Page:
Standing in a chilling wind and right next to The Dakota—the extravagant New York apartment building where John Lennon was shot to death—about three dozen protesters waited for the arrival of Hillary Clinton on Wednesday afternoon. It was 5 p.m. on March 30, and the presidential candidate was scheduled to arrive at 1 W. 72nd St., Apt. 26, for a fundraiser, at $2,700 ticket. Heavy NYPD presence occupied both sides of the streets, and private bodyguards escorted some invitees inside, against a backdrop of chants: “Hillary, take the pledge” and “Hillary, talk to us.”
The message? Step away from fossil fuels. The protest was organized by Greenpeace as part of the non-profit environmental organization’s Democracy Initiative—launched by labor, civil rights, voting rights, environmental, good-government, and other like-minded organizations across the country to try to get corporate money out of politics.
The organization has been following Clinton’s campaign around the country, asking her to reject fossil fuel money, and this was the second Clinton fundraiser they had visited in New York. “We want to know she’s listening to her people and not to her funders,” said Molly Dorozenski, Democracy Campaign leader and communications director at Greenpeace.
According to Dorozenski, Clinton has taken some four and a half million dollars for her campaign from individuals and super PACs associated with the fossil fuel industry. Although Greenpeace is a non-endorsing organization and Clinton has repeatedly said that money doesn’t influence her policies, Dorozenski said, “We would like her climate plan to be stronger.”
Clinton herself seems to strongly disagree with these figures—and with the notion that such money affects her policies. When confronted by Eva Resnick-Day, 26, an organizer for the Greenpeace campaign following another campaign event in New York on Wednesday, Clinton vehemently denied fossil fuel-industry influence over her and connected that line of criticism to her Democratic Party rival, Vermont Senator Bernie Sanders. “I am so sick of the Sanders campaign lying about me,” she said.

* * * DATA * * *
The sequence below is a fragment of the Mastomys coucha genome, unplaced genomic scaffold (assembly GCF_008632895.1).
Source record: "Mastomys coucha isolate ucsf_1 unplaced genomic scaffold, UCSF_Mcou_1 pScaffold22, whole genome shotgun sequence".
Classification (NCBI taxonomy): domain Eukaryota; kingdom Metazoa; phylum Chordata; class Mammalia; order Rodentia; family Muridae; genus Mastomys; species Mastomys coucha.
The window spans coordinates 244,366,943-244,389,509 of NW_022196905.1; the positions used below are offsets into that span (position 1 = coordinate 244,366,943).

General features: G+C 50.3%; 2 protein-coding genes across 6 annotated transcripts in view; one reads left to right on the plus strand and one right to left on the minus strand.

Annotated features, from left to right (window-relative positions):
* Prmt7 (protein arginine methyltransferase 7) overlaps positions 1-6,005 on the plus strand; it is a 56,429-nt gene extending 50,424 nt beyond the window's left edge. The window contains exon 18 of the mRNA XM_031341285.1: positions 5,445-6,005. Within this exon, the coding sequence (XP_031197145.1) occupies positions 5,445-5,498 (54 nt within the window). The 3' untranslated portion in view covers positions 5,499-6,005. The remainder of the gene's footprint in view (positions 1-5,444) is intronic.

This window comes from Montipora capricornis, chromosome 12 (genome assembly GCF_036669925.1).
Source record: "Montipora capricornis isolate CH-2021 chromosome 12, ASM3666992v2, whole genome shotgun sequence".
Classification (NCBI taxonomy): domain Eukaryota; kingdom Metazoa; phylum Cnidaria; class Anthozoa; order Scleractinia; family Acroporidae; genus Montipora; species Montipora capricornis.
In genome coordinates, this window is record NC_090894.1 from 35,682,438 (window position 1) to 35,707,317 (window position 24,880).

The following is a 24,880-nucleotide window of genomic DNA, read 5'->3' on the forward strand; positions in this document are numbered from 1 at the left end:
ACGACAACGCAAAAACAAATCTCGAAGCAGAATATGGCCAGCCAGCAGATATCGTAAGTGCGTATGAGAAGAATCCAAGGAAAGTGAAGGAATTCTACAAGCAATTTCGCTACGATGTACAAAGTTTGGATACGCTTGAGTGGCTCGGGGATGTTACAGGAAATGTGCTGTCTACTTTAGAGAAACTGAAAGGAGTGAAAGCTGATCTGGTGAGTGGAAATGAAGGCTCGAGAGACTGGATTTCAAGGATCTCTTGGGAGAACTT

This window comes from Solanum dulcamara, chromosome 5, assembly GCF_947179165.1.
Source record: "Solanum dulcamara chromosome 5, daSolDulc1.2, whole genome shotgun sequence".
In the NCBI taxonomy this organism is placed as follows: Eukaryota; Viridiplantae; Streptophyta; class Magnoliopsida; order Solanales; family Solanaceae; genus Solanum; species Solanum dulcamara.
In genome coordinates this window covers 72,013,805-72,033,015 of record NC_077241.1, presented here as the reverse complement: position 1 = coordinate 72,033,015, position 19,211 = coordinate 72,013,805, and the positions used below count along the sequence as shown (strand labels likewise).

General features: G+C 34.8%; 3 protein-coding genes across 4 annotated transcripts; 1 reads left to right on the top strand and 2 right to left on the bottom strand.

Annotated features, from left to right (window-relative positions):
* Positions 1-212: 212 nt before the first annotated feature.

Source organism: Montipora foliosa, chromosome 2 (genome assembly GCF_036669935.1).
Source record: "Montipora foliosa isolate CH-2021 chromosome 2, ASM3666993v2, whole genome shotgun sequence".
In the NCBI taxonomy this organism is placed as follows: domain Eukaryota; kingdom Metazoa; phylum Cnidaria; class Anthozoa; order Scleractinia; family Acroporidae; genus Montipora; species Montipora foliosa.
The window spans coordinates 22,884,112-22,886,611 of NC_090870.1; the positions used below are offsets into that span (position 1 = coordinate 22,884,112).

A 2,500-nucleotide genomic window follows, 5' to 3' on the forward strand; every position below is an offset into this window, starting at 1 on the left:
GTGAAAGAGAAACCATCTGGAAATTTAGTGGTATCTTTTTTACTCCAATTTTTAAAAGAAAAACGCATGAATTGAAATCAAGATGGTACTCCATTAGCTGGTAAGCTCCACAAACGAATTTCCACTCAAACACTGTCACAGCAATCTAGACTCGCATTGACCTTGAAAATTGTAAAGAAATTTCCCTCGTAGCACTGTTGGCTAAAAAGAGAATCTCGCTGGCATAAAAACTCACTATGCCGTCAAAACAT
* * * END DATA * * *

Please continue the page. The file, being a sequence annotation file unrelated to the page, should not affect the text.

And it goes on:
For many of the protesters, meanwhile, Clinton is just one target. Environmental organizations such as Next Generation are also tracking how much money Republican candidates have taken from the fossil fuel industry. The leader is Senator Ted Cruz. Greenpeace found that while 57% of Cruz’s money (about $25 million) comes from fossil fuel-related donors, only 7% of Clinton’s does.
Greenpeace had asked all presidential candidates to sign on to reject donations from the fossil fuel industry. Only one has taken the pledge—Sanders. Clinton refused to sign the pledge. “She responded saying that she will fight for campaign finance reforms and also for voters’ rights while she is in office, but she would not sign the pledge,” explained Resnick-Day. “We don’t really think there will be a reception from the Republican Party. We know that we have a chance with Hillary.”
The ticket price for her fundraiser—$2,700, according to Resnick-Day, who said that you could buy tickets online and $2,700 was the only option—is also the maximum that an individual can donate to a candidate.
Yongjung Cho, 25, works at 350.org and 350 Action, an environmental organization working to push candidates to keep fossil fuels in the ground and to support policies that will allow for a just transition to renewable energy. Cho hopes that Clinton will become a strong climate leader and believes that the fossil fuel industry has blocked progress on fighting climate change, citing examples such as the recent investigation into Exxon Mobil Corp’s suppression of its own scientists’ research on climate change. Climate change, she said, strongly impacts people in poverty and people who live in the global South, who have the least responsibility for it.
According to Beia Spiller, an economist and climate change scientist at the Environmental Defense Fund, climate change has already affected the northeastern coast of the United States in multiple ways. Its effects can be especially seen across industries such as “fishing, tourism, maritime transportation, waterfront use, coastal development, and insurance,” wrote Spiller in an e-mail response.
For some at the protest, the issue is simply about the chance to lead a normal life in the future. Reggie Williams, a 29-year-old filmmaker from Brooklyn, said that this was his first protest. Williams said he wishes that Clinton would listen to his message: “I want to have children at some point in my life,” he said, “and I feel like the fossil fuel industry is holding back any progress we’ve made with climate change. I want to ask her to stop taking money from fossil fuel companies.”